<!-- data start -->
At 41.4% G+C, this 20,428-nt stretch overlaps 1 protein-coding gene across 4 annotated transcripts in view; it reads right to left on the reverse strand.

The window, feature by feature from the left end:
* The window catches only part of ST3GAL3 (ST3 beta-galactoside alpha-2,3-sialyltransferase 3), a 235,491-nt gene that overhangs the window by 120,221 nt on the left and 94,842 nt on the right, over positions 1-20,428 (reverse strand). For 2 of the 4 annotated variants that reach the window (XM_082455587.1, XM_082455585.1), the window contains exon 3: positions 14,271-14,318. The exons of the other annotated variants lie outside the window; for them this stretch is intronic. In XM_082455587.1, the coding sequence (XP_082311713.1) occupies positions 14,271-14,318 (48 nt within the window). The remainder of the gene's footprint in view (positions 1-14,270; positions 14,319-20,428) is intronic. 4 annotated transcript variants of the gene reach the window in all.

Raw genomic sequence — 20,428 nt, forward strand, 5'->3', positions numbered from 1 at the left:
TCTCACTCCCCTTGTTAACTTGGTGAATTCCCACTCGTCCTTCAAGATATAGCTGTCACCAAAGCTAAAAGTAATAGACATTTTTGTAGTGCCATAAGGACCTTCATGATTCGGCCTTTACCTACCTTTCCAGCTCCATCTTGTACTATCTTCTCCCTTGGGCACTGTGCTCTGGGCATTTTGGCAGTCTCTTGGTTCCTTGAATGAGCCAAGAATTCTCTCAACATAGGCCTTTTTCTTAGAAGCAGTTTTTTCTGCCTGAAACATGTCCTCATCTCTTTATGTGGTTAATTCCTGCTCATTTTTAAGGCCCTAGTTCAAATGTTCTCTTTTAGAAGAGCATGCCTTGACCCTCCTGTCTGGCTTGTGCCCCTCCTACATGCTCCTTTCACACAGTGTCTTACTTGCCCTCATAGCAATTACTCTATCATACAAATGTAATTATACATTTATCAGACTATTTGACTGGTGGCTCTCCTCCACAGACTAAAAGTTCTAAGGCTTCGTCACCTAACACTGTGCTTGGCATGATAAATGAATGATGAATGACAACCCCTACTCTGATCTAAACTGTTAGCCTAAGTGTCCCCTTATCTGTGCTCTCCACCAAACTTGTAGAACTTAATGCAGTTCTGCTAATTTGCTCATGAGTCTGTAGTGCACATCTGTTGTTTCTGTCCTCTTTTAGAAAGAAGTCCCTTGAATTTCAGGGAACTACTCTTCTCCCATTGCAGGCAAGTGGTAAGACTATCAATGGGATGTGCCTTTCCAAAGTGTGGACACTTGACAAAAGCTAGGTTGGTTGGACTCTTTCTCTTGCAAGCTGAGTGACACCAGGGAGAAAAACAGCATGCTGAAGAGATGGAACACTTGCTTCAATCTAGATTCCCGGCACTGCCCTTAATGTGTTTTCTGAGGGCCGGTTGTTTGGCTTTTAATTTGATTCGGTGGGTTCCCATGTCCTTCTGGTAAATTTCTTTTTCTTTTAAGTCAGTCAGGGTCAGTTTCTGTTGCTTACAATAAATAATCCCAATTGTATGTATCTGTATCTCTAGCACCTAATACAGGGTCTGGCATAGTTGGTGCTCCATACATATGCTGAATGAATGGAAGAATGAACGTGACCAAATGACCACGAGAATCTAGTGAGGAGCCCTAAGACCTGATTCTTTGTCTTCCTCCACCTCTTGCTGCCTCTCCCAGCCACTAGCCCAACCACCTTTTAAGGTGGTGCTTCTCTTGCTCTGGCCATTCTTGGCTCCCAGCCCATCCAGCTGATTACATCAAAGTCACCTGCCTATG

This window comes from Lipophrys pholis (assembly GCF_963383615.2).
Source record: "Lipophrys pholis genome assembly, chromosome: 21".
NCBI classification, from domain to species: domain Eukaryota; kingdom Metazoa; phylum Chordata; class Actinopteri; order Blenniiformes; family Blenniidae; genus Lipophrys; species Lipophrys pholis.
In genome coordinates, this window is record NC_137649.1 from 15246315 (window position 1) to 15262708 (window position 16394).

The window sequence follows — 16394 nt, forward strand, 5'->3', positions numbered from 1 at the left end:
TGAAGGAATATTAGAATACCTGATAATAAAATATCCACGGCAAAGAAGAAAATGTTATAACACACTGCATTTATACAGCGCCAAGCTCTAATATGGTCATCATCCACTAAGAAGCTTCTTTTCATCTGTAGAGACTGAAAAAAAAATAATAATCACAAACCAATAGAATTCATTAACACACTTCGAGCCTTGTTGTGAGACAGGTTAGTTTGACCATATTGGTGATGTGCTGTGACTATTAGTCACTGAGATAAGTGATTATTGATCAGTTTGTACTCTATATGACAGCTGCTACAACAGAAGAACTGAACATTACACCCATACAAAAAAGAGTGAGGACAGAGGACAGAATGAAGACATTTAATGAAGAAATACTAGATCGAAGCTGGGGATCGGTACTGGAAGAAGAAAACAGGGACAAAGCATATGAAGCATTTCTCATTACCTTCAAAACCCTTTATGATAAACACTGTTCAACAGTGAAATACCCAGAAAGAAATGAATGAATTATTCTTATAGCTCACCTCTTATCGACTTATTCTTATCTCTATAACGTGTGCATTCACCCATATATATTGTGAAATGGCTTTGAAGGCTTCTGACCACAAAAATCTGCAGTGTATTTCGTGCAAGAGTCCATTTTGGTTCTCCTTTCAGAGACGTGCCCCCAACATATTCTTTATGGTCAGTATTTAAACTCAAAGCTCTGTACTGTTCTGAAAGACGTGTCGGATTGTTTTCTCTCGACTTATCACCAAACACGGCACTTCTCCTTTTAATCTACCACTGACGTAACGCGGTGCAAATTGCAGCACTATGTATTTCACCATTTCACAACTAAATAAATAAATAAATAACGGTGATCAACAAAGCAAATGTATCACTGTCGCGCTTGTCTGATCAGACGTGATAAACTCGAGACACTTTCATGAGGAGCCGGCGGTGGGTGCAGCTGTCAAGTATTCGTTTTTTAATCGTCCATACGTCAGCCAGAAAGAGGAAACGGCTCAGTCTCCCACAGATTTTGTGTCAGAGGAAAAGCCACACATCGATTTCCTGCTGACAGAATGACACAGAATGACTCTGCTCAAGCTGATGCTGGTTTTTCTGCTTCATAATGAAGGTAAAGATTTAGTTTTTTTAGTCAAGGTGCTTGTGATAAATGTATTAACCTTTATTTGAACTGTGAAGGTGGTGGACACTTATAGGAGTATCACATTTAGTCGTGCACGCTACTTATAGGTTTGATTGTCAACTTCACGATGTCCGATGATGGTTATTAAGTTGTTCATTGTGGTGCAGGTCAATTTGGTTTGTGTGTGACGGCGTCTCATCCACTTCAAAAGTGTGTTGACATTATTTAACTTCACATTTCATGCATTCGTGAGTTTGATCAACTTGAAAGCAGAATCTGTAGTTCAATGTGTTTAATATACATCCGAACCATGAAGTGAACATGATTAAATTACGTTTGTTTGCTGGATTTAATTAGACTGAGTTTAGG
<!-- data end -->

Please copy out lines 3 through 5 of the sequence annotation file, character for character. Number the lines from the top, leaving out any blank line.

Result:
* The window catches only part of ST3GAL3 (ST3 beta-galactoside alpha-2,3-sialyltransferase 3), a 235,491-nt gene that overhangs the window by 120,221 nt on the left and 94,842 nt on the right, over positions 1-20,428 (reverse strand). For 2 of the 4 annotated variants that reach the window (XM_082455587.1, XM_082455585.1), the window contains exon 3: positions 14,271-14,318. The exons of the other annotated variants lie outside the window; for them this stretch is intronic. In XM_082455587.1, the coding sequence (XP_082311713.1) occupies positions 14,271-14,318 (48 nt within the window). The remainder of the gene's footprint in view (positions 1-14,270; positions 14,319-20,428) is intronic. 4 annotated transcript variants of the gene reach the window in all.

Raw genomic sequence — 20,428 nt, forward strand, 5'->3', positions numbered from 1 at the left:
TCTCACTCCCCTTGTTAACTTGGTGAATTCCCACTCGTCCTTCAAGATATAGCTGTCACCAAAGCTAAAAGTAATAGACATTTTTGTAGTGCCATAAGGACCTTCATGATTCGGCCTTTACCTACCTTTCCAGCTCCATCTTGTACTATCTTCTCCCTTGGGCACTGTGCTCTGGGCATTTTGGCAGTCTCTTGGTTCCTTGAATGAGCCAAGAATTCTCTCAACATAGGCCTTTTTCTTAGAAGCAGTTTTTTCTGCCTGAAACATGTCCTCATCTCTTTATGTGGTTAATTCCTGCTCATTTTTAAGGCCCTAGTTCAAATGTTCTCTTTTAGAAGAGCATGCCTTGACCCTCCTGTCTGGCTTGTGCCCCTCCTACATGCTCCTTTCACACAGTGTCTTACTTGCCCTCATAGCAATTACTCTATCATACAAATGTAATTATACATTTATCAGACTATTTGACTGGTGGCTCTCCTCCACAGACTAAAAGTTCTAAGGCTTCGTCACCTAACACTGTGCTTGGCATGATAAATGAATGATGAATGACAACCCCTACTCTGATCTAAACTGTTAGCCTAAGTGTCCCCTTATCTGTGCTCTCCACCAAACTTGTAGAACTTAATGCAGTTCTGCTAATTTGCTCATGAGTCTGTAGTGCACATCTGTTGTTTCTGTCCTCTTTTAGAAAGAAGTCCCTTGAATTTCAGGGAACTACTCTTCTCCCATTGCAGGCAAGTGGTAAGACTATCAATGGGATGTGCCTTTCCAAAGTGTGGACACTTGACAAAAGCTAGGTTGGTTGGACTCTTTCTCTTGCAAGCTGAGTGACACCAGGGAGAAAAACAGCATGCTGAAGAGATGGAACACTTGCTTCAATCTAGATTCCCGGCACTGCCCTTAATGTGTTTTCTGAGGGCCGGTTGTTTGGCTTTTAATTTGATTCGGTGGGTTCCCATGTCCTTCTGGTAAATTTCTTTTTCTTTTAAGTCAGTCAGGGTCAGTTTCTGTTGCTTACAATAAATAATCCCAATTGTATGTATCTGTATCTCTAGCACCTAATACAGGGTCTGGCATAGTTGGTGCTCCATACATATGCTGAATGAATGGAAGAATGAACGTGACCAAATGACCACGAGAATCTAGTGAGGAGCCCTAAGACCTGATTCTTTGTCTTCCTCCACCTCTTGCTGCCTCTCCCAGCCACTAGCCCAACCACCTTTTAAGGTGGTGCTTCTCTTGCTCTGGCCATTCTTGGCTCCCAGCCCATCCAGCTGATTACATCAAAGTCACCTGCCTATG